Why coronovirus mortality still bothers scientists


By Dina Beasley

(Reuters) – Global deaths from COVID-19 have reached 1 million, but experts are still struggling to detect an important metric in the epidemic: the fatality rate – the percentage of people infected with the pathogen who die.

Here is a look at the issues that better understand COVID-19 mortality.

How is the death rate calculated?

A true mortality rate would compare deaths against the total number of infections, a divisor that remains unknown because it is difficult to quantify the full scope of asymptomatic cases. Many people who become infected simply do not experience symptoms.

Scientists have stated that the total number of infections globally numbering 33 million is exponentially higher than current cases. Many experts believe that coronovirus kills 0.5% to 1% of infected people, making it a very dangerous virus globally until the vaccine is identified.

Researchers have begun to break down that risk according to age group, as evidence suggests that younger people and children are less likely to experience serious illness.

The director of the Institute of Health Metrics and Evaluation at the University of Washington in Seattle, Drs. Christopher Murray said, “The death rate for people under 20 is probably one in 10,000. At age 6 it’s about one in 6.” .

What is the “case fatality rate”?

There is a clear decline in mortality when measured against the number of new infections confirmed by coronovirus testing. According to Reuters data, in places like the United States, the “case fatality rate” has fallen dramatically from 6.6% in April to just 2% in August.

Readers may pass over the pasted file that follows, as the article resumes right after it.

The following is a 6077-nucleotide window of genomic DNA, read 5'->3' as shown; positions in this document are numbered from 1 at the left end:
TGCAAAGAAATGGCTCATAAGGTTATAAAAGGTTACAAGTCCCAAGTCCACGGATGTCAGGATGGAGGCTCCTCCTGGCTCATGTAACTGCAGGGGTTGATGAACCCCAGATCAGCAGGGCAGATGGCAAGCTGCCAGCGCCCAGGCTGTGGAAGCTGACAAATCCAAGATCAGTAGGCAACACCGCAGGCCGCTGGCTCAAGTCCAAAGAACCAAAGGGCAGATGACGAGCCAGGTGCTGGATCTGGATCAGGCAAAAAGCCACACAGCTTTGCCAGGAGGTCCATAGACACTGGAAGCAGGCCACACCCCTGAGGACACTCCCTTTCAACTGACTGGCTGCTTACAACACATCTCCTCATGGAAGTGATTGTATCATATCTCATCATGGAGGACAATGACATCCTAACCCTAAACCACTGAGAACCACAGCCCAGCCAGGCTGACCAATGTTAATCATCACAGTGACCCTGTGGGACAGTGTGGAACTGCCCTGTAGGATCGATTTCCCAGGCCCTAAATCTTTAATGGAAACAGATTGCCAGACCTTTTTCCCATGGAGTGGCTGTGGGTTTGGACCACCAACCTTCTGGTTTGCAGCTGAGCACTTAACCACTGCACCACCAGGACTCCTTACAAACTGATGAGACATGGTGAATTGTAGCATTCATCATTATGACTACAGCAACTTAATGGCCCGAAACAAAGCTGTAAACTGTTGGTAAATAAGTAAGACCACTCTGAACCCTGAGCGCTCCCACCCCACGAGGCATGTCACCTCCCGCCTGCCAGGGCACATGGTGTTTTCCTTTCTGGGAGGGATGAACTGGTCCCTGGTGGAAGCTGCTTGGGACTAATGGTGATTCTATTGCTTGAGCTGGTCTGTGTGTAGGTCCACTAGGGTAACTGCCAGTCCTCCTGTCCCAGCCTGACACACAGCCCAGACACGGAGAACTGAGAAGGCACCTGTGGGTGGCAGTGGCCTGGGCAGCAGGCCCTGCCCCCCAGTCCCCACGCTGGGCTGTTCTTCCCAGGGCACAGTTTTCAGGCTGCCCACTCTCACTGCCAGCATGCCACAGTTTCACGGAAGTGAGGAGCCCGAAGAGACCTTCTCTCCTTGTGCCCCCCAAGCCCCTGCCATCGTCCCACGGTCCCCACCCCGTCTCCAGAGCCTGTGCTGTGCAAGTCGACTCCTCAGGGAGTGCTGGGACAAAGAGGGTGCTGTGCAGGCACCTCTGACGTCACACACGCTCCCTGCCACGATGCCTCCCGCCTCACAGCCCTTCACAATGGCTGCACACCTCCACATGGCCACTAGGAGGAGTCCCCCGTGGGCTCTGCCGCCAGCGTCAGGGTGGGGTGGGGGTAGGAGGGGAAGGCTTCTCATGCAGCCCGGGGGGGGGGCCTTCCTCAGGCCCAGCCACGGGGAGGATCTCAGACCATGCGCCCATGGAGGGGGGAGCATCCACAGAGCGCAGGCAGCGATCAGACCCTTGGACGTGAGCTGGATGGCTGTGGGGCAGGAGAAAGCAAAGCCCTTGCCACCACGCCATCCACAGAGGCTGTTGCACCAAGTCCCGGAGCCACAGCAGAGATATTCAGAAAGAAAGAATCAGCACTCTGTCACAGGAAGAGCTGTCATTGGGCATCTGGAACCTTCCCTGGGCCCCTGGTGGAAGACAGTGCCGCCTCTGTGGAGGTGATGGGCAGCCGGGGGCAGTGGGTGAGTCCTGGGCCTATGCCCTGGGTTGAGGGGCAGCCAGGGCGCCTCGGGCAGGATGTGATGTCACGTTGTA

But experts said the decline has been driven more extensively by testing than in the early days of the epidemic, in detecting people who have mild illness or no symptoms. It is also credited with improving survival, for improving the treatment of critically ill people and protecting some of the highest-risk groups.

Dr. of Johns Hopkins University Center for Health Security in Baltimore. “We know more about the possible complications and how to identify and treat them,” said Amesh Adalja. “If you’re a patient getting COVID-19 in 2020, you’ll get it a lot more now than in March.”

What does this mean for individuals and governments?

This highlights the need for constant vigilance, as some countries begin to experience a second wave of infection.

For example, researchers in France estimate that the country’s case mortality dropped to 46% by the end of July compared to the end of May, increasing testing, improving medical care, and more infections among young people. Ratio, which is less likely to experience serious illness.

“We are now seeing a renewed increase in hospital and ICU (intensive care unit) registrations, meaning that this discrepancy is about to end,” said Mirkea Sofia, a researcher at the University of Montpellier, France. “We have to understand why.”

(Reporting by Dinah Beazley; Additional reporting by Matthias Blumont in Paris; Editing by Will Dunham)

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